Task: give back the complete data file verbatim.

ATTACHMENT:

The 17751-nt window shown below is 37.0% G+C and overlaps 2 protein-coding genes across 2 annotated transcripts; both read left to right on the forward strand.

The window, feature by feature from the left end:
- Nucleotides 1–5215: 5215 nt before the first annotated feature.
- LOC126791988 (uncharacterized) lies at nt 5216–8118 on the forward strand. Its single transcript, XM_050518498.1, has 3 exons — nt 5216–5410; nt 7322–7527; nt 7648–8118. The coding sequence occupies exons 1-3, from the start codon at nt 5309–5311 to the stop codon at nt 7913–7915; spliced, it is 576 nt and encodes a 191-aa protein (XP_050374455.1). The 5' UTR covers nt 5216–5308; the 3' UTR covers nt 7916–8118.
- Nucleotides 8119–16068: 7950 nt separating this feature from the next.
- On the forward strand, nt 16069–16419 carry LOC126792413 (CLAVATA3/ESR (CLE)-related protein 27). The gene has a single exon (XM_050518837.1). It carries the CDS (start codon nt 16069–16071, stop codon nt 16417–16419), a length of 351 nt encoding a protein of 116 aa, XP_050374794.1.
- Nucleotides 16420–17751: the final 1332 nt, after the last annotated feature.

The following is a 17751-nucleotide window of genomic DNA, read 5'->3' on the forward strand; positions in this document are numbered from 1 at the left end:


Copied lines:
The 17751-nt window shown below is 37.0% G+C and overlaps 2 protein-coding genes across 2 annotated transcripts; both read left to right on the forward strand.

The window, feature by feature from the left end:
- Nucleotides 1–5215: 5215 nt before the first annotated feature.
- LOC126791988 (uncharacterized) lies at nt 5216–8118 on the forward strand. Its single transcript, XM_050518498.1, has 3 exons — nt 5216–5410; nt 7322–7527; nt 7648–8118. The coding sequence occupies exons 1-3, from the start codon at nt 5309–5311 to the stop codon at nt 7913–7915; spliced, it is 576 nt and encodes a 191-aa protein (XP_050374455.1). The 5' UTR covers nt 5216–5308; the 3' UTR covers nt 7916–8118.
- Nucleotides 8119–16068: 7950 nt separating this feature from the next.
- On the forward strand, nt 16069–16419 carry LOC126792413 (CLAVATA3/ESR (CLE)-related protein 27). The gene has a single exon (XM_050518837.1). It carries the CDS (start codon nt 16069–16071, stop codon nt 16417–16419), a length of 351 nt encoding a protein of 116 aa, XP_050374794.1.
- Nucleotides 16420–17751: the final 1332 nt, after the last annotated feature.

The following is a 17751-nucleotide window of genomic DNA, read 5'->3' on the forward strand; positions in this document are numbered from 1 at the left end: